To Be, Or Not To Be A Sexist

This article culminates my three part series on systemic oppression.  Whereas the first article, Lessons From Nature On Resisting Oppression, dealt with general systemic inequality, and the second article titled Color Blindness:  The Greatest Lie concerned itself with racial inequality; this article will delve into sexual (and by extension gender) inequality.

Sexism is an odd beast, like racism, it does not always rear its ugly head overtly but nonetheless, any manifestation of it is a barrier to equality.  It is this covert sexism, or back burner inequality as I sometimes call it, that must be addressed equally.  Examples of overt sexism are calling a woman a “bitch”, domestic violence towards women and slut-shaming as exemplified by the recent case of 16 year old Jada’s sexual abuse shaming.  Even more examples of overt sexism are saying something totally absurd like women are based in “emotion” whereas men are based on “logic” or, wait for it, “[date] rape is mistake sex”.  That last one is particularly gut-wrenching because it comes from a “sage” Princeton Mom named Susan Patton.

Such blatant sexism is very easy to spot, but covert sexist oppression; on the other hand, is oft buried in idiomatic expressions, ethical law and high-minded popular opinions.  Consider these following phrases and what do they say about women?  “Stop acting like a girl”, “real men don’t cry”, “you took that like a pussy”, and “stop PMS-ing.”  Apparently acting like a woman is bad, fake men do emotional things like cry, if you can’t handle something [like a man] then you must be soft and heaven forbid anybody PMS.  Lastly, consider the term “bossy”, how often do you hear that adjective applied to men?  Why doesn’t a “bossy” woman, to take a line from Sheryl Sandberg during her Colbert Report interview, simply have “executive leadership skills?”

Think about that for a moment.

How about the generic word “mankind” along with “you guys”, “manpower”, “chairman”, and “man-made”?  Inadvertently these words reinforce the male hierarchy.  We allow these semantic missteps to persist because what is allowed to be said is ultimately a reflection of what society supports.  Such statements cloak themselves as matter of fact platitudes when they are actually misogynistic myths that have covered the eyes of countless people in wool.

Male-superiority is present and further justified in etymologies too.  The word “virtue” from the Latin word “vir” has the same root as “virility” because of the importance of male genitalia in Roman society.  In ancient Chinese the symbol to “sell and trade” () literally depicts “a woman with spread legs ready for penetration.”  A common word for “warrior/gentleman”, similarly, is a stylized drawing of an erect phallus (士).  Worse still, one of the symbols for “noisy”, shown as a group of three women  (姦),  also means “mischief”, “to seduce” and “rape.”  In French, the most common word for “wife” – femme – means the same thing as woman.  There is no distinction between a “woman” and a “wife” in that case, yet French does make a very clear distinction between a “man” (homme) and a “husband” (mari).  Phrases and even the words that make up phrases are rife with examples of how the man is viewed as “normal” and the woman  is classed as the “other”.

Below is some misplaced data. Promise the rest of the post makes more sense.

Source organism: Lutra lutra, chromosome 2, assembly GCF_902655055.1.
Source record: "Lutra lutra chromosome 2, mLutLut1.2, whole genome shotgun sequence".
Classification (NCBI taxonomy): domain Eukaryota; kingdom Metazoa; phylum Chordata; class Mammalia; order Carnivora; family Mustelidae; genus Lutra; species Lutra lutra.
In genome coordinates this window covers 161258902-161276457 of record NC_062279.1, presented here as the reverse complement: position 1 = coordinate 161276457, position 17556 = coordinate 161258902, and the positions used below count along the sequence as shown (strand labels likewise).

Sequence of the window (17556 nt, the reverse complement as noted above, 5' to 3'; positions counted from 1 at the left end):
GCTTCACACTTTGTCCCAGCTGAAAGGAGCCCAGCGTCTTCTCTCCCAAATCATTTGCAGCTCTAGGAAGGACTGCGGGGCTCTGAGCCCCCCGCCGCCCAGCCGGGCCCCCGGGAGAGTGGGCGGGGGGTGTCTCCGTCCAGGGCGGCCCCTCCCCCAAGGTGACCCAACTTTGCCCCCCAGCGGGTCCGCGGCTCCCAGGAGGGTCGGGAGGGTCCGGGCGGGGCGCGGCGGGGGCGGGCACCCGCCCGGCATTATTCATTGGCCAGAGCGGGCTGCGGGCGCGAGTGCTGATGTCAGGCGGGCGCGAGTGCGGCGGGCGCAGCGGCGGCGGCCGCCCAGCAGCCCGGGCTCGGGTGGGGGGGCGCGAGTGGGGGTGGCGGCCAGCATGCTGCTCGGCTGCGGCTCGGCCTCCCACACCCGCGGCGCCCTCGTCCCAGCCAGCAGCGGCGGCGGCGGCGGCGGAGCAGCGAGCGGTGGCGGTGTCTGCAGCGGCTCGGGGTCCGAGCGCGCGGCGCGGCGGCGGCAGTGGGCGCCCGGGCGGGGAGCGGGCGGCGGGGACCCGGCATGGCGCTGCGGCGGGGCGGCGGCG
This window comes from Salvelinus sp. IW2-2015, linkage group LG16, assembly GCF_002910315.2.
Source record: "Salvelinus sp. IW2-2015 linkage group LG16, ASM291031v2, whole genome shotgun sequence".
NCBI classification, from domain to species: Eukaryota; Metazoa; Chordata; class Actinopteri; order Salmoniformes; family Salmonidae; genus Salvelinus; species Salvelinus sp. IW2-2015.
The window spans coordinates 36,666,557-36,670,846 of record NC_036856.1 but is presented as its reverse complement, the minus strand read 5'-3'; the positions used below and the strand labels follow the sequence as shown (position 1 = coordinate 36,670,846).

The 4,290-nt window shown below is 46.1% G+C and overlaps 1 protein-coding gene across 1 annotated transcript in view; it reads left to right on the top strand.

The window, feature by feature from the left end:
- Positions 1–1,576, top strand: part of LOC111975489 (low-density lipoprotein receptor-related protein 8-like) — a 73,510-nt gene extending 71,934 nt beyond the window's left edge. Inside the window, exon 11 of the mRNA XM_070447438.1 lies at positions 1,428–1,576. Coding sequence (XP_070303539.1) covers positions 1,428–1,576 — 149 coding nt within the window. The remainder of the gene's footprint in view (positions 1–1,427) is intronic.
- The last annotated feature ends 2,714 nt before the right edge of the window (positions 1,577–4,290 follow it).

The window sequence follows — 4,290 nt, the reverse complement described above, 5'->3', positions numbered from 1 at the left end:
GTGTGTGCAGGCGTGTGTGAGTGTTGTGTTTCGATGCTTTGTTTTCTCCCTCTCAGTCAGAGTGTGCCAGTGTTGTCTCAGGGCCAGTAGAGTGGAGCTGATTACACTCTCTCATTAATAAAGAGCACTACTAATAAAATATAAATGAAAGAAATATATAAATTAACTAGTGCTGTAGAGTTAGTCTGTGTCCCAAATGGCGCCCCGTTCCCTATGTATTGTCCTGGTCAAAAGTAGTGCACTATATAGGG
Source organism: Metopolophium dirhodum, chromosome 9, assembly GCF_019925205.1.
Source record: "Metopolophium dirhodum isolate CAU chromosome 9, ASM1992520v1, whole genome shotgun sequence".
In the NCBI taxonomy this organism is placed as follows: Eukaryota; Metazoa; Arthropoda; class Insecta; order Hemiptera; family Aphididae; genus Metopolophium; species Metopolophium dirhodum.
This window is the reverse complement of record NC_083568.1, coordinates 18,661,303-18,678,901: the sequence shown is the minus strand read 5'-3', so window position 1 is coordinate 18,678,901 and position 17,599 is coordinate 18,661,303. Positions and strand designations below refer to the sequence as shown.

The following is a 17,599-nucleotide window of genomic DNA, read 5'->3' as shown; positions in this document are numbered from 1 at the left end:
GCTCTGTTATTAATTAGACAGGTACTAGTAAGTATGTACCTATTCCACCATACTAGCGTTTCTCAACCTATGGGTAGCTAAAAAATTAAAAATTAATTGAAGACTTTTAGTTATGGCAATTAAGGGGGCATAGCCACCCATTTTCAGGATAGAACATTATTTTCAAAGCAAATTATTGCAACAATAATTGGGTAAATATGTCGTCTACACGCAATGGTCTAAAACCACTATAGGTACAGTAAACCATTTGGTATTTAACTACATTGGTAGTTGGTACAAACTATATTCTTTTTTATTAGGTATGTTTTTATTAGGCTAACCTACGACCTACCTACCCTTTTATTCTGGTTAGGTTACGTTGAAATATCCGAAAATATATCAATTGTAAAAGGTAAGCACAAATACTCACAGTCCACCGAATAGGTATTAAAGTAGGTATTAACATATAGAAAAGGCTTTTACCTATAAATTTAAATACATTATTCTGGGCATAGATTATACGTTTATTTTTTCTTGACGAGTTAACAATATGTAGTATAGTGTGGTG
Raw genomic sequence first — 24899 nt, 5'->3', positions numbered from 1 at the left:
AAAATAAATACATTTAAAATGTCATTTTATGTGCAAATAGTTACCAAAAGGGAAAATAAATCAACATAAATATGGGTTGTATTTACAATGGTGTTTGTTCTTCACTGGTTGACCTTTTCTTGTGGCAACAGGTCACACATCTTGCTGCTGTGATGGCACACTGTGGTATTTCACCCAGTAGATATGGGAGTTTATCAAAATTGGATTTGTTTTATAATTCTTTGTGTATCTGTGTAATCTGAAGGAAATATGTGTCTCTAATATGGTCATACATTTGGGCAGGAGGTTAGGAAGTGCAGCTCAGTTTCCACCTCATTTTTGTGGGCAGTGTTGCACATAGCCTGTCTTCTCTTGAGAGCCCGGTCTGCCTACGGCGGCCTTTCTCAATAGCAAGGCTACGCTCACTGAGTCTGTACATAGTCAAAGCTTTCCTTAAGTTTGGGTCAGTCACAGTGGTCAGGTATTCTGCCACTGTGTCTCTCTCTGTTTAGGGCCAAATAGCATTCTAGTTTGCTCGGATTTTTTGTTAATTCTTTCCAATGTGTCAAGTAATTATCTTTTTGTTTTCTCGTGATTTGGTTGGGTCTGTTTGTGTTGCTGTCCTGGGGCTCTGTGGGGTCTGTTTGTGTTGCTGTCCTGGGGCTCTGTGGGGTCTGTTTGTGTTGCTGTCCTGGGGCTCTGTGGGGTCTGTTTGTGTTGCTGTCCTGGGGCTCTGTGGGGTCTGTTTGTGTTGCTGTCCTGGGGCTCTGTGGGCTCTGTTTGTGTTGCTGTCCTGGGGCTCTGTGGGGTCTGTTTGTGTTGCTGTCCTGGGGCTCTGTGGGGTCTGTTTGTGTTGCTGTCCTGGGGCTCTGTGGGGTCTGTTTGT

It is not new for society to justify male superiority by any means.  Legally women have been nary a step above cattle historically.  Daughters were effectively pawns to be traded to forge alliances regardless of her thoughts of the suitor.  Patrimonial primogeniture, which is the first born son getting property rights despite older sisters, is literally as old as dirt with few exceptions.  In Ancient China, Lord Cao Pi ordered his wife to commit suicide so he could marry a new woman as was the law of the day, and the “rule of thumb” – a phrase we still use today – refers to a British law stating that a wife couldn’t be beaten with an object thicker than one’s thumb.

Indeed, even in the modern day we see sexism buried beneath legal precedents.  Be it a mandatory sonogram law attempt in Virginia, the fact that Apple views the word “penis” as appropriate but not “vagina“, or the fact that Republicans pushed for 700 laws to be passed regulating women’s bodies in 2013; it becomes clear how a sexist culture can be institutionalized and perpetuated behind closed doors.

In that same vein, it is legally fine that “by the time the average woman reaches 60 years old she will have made $450,000 less than a man in the same, exact position” and the SCOTUS decision on Hobby Lobby is perfectly acceptable despite its dire implications.  All five of the conservative appointed judges voted against progressive health care and inadvertently allowed corporations to undermine an woman’s agency, among other things, due to “religious” beliefs.  But should we be shocked?  After-all, women only hold between 18.5-20% of the seats in Congress despite making up 50.8% of the population; how could the laws represent people who are not well-represented?